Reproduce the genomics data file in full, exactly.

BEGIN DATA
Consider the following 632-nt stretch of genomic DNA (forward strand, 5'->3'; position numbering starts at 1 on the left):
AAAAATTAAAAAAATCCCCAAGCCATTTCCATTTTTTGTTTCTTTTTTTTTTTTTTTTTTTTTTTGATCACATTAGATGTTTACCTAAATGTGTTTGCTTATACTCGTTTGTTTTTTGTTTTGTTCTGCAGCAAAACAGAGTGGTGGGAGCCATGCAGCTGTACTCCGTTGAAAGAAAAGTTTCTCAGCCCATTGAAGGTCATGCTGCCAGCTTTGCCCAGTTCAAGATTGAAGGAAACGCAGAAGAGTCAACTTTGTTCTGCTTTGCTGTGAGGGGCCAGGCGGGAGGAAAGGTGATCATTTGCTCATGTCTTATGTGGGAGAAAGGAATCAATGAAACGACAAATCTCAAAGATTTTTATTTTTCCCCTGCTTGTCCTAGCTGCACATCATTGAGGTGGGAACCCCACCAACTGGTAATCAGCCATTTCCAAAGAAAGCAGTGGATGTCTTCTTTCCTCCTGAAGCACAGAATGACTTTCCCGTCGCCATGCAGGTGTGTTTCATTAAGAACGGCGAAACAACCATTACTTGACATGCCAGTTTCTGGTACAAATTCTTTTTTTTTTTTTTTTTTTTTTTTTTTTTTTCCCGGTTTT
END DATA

Consider the following 632-nt stretch of genomic DNA (forward strand, 5'->3'; position numbering starts at 1 on the left):
AAAAATTAAAAAAATCCCCAAGCCATTTCCATTTTTTGTTTCTTTTTTTTTTTTTTTTTTTTTTTGATCACATTAGATGTTTACCTAAATGTGTTTGCTTATACTCGTTTGTTTTTTGTTTTGTTCTGCAGCAAAACAGAGTGGTGGGAGCCATGCAGCTGTACTCCGTTGAAAGAAAAGTTTCTCAGCCCATTGAAGGTCATGCTGCCAGCTTTGCCCAGTTCAAGATTGAAGGAAACGCAGAAGAGTCAACTTTGTTCTGCTTTGCTGTGAGGGGCCAGGCGGGAGGAAAGGTGATCATTTGCTCATGTCTTATGTGGGAGAAAGGAATCAATGAAACGACAAATCTCAAAGATTTTTATTTTTCCCCTGCTTGTCCTAGCTGCACATCATTGAGGTGGGAACCCCACCAACTGGTAATCAGCCATTTCCAAAGAAAGCAGTGGATGTCTTCTTTCCTCCTGAAGCACAGAATGACTTTCCCGTCGCCATGCAGGTGTGTTTCATTAAGAACGGCGAAACAACCATTACTTGACATGCCAGTTTCTGGTACAAATTCTTTTTTTTTTTTTTTTTTTTTTTTTTTTTTTCCCGGTTTT